Shah Jahan’s stature was medium but he was the owner of a stocky body and broad shoulders. As long as he was only a prince, he only kept a mustache like his father Jahangir and grandfather Akbar, but when he became the emperor, he started keeping a beard.
A part of Shah Jahan’s personality was made to show Mughal glory and splendor. Shah Jahan did not have mood swings like his father Jahangir. He was soft spoken and polite and always spoke in formal language.
Abraham Irali, who wrote Emperors of the Peacock Throne the Saga of the Great Mughals, a book on the Mughals, writes, “Self-control was the greatest quality for Shah Jahan. This is reflected in his attitude towards alcohol. At the age of 24, He tasted wine for the first time that too when his father forced him to taste it. For the next six years he tasted seldom. In the year 1620, when he set out on an expedition to the south, he completely left and poured his entire stock of liquor into the Chambal river.”
- Fully dedicated to Mumtaz Mahal
Shah Jahan was certainly a traditionalist Muslim but he was not a saint or a recluse. His love for Shaan-o-Shaukat was no less than that of his father, Jahangir. Italian historian Nicolao Manucci writes, “Shah Jahan used to use music and dance to divert his attention from the palace. He was used to listening to various musical instruments and shero-shayari. He himself used to sing well. There was always a group of dancing girls called Kanchan.
Although many tales of Shah Jahan’s debauchery are famous, but as long as his wife Mumtaz Mahal was alive, he was completely devoted to her, even his other wives had very little place in his personal life.
Shah Jahan’s court historian Inayat Khan writes in his book ‘Shah Jahannama’, “Shah Jahan’s feelings towards other women were not even a thousandth of his feelings towards Mumtaz Mahal. Whether in the palace or outside, he could not live without her. could.”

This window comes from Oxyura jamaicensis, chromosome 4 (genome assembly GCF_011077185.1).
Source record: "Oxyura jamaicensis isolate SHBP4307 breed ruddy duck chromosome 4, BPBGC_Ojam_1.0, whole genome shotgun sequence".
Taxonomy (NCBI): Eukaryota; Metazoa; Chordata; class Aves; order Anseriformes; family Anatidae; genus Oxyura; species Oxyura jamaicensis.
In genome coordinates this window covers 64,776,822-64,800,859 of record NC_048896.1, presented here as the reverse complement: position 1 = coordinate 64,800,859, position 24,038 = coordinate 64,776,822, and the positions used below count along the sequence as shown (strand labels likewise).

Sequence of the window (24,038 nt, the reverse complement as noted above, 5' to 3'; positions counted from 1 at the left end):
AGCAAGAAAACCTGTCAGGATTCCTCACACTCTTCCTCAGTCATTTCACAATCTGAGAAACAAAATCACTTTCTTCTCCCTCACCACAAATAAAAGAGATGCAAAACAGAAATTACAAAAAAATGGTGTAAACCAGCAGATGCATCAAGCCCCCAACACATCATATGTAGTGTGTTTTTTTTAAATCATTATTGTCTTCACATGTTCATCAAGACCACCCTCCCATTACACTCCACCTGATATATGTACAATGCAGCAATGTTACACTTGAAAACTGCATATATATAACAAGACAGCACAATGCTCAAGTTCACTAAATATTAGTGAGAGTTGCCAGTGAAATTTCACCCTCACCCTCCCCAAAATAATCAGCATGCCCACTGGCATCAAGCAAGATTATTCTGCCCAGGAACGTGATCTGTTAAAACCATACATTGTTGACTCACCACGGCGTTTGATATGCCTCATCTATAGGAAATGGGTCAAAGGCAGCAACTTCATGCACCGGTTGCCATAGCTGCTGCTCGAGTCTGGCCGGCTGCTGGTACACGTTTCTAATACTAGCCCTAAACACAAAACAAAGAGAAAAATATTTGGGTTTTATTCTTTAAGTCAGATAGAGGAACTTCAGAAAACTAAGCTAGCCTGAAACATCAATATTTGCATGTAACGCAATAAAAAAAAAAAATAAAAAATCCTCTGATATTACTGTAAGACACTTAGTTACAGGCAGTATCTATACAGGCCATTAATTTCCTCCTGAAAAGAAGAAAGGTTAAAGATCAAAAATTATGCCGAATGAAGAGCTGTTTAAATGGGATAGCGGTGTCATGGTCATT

- Mumtaz made a promise in the last moments
Mumtaz, whom Shah Jahan had an undying love for, was not only beautiful in Bala but also depended on her in the royal palace in the same way as Jahangir was on Nur Jahan. It is said that Mumtaz died within four years of Shah Jahan taking over the throne, otherwise his influence on the Mughal throne would have been more visible.
Inayat Khan writes, “In the last moments when Mumtaz became very weak. She made a promise to the emperor that he would not have children from any other woman. He said that he saw in a dream such a beautiful palace and garden as in this world. I am nowhere. I request you to build a similar tomb in my memory.”
Mumtaz breathed his last in Burhanpur on June 17, 1631. While giving birth to her 14th child, her labor pains lasted for 30 hours.
Earlier, Shah Jahan distributed money to the needy in the hope that maybe God would save his wife, but despite the efforts of all the doctors and Hakims, she could not be saved.
- Shah Jahan’s beard suddenly turned white
Inayat Khan writes “This death had a very bad effect on Shah Jahan. He was so sad that he did not come out of his room for a whole week nor did he take part in any work of the royal palace. He listened to music, sang and did good work. For the next two years, and every Wednesday after that, on the day Mumtaz died, she wore only white clothes. Her eyes became weak due to constant crying and she was forced to wear glasses. lay down.”
“Before this incident, his beard and mustache had only a few white hairs, which he used to pluck off with his hand. But within a few days, a third of his beard turned white. At one point he decided to abdicate the throne. He also made up his mind, but then he did not do so thinking that the kingdom is a sacred responsibility which cannot be abandoned due to personal trouble.
- Mumtaz Mahal was buried thrice
Mumtaz Mahal was first buried in a garden on the banks of the Tapi river in Burhanpur. Six months later, his body was taken out from there and brought to Agra under the supervision of 15-year-old Prince Shah Shuja, where he was buried again on the banks of the Yamuna on January 8, 1632. But this too was not his final resting place.